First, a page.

5. Put Together a Realistic Timeline

The process of enrolling in a TEFL class, becoming certified, beginning your job search, and making travel arrangements, will usually take at least 3 – 6 months.

6. Engage Family and Friends

You will likely need their support both morally and perhaps financially. Once they understand the value of living and teaching abroad, parents will typically be more than happy to chip in for start-up costs like airfare and TEFL certification. Just remind them that this is a professional endeavor, not spring break or a new flat screen.

7. Be Aware of Hiring Seasons

In some parts of the world, hiring for English teachers is seasonal. Language schools in Europe, for example, conduct more of their hiring and interviewing in-person locally during the months of September (and into October in Spain) and again in January.

In South America, most language schools hire during March and into April (it’s the end of their summer break) and again in July – August.

In Asia, demand for English teachers is so high that private language schools are hiring year-round though public schools in South Korea. Though the job market is not as large, jobs can also be found throughout the year in the Middle East.

8. A College Degree is Required in Some Countries, But Not All

Most schools in Western Europe and Asian nations like Japan, South Korea, and Vietnam require a four-year degree. If you don’t have a four-year degree, most countries in Latin America offer great opportunities and major job markets like China, Russia, and Cambodia are also viable options.

9. Be Prepared for Startup Costs

One great aspect of teaching English abroad is that it provides a sustainable income that will enable you to live, travel, and work abroad for as long as you like. But like any major endeavor in life, it will require a financial investment. Startup costs will vary depending on where you want to teach, so count on $2,000 – $4,000 to cover TEFL certification, airfare, and supporting yourself for a month or two when you’re first getting started.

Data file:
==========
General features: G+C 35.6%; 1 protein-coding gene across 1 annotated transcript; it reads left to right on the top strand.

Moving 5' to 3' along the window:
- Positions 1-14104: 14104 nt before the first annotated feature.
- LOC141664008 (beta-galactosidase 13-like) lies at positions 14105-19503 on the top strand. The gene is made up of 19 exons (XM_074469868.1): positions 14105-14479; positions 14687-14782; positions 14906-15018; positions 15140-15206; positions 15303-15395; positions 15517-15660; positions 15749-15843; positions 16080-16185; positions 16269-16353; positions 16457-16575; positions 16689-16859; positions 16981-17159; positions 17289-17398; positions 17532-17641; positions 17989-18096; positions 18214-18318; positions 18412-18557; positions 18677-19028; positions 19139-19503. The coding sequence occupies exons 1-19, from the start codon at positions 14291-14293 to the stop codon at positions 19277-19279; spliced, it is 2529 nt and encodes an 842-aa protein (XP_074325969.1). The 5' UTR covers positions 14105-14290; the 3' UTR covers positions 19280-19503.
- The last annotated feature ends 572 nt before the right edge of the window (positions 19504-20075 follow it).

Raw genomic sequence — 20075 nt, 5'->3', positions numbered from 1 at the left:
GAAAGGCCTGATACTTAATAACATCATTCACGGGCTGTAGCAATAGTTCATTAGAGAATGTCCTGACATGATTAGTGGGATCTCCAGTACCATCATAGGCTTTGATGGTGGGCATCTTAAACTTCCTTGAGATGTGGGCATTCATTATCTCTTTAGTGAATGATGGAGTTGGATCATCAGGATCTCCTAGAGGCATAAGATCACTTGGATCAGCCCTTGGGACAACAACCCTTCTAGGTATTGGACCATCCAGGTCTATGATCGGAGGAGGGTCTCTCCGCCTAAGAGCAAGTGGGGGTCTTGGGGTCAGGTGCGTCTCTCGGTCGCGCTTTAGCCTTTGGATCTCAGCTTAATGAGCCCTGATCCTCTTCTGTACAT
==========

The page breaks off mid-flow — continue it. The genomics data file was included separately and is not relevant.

Hot Tip! Teaching English in Asian nations like China and South Korea can significantly lower startup costs because housing and airfare are typically provided.

10. Keep An Open Mind and Be Flexible

Just because you don’t know anything about a particular region, or because you haven’t considered teaching in a certain country does not mean that they can’t provide you with a rewarding and enriching experience. This is especially true in cases where you may have trouble finding good opportunities in your first choice of teaching destinations. If you insist that you will only consider teaching English in one particular destination, you are only cheating yourself of thousands of great opportunities around the globe.

John-BentleyAuthor: John Bentley
John Bentley is a Senior Admissions Advisor at the International TEFL Academy, which trains and certifies 1,500 people a year to teach English abroad and provides lifetime job search guidance to all students and graduates. He holds a BA from Harvard and an MSJ from Northwestern University’s Medill School of Journalism. While at Harvard, John wrote for the Egypt-Israel edition of the famous Let’s Go! travel guide series and he has worked in the field of international travel and education throughout his career. He also grew up in Egypt and has traveled to more than 50 countries around the globe.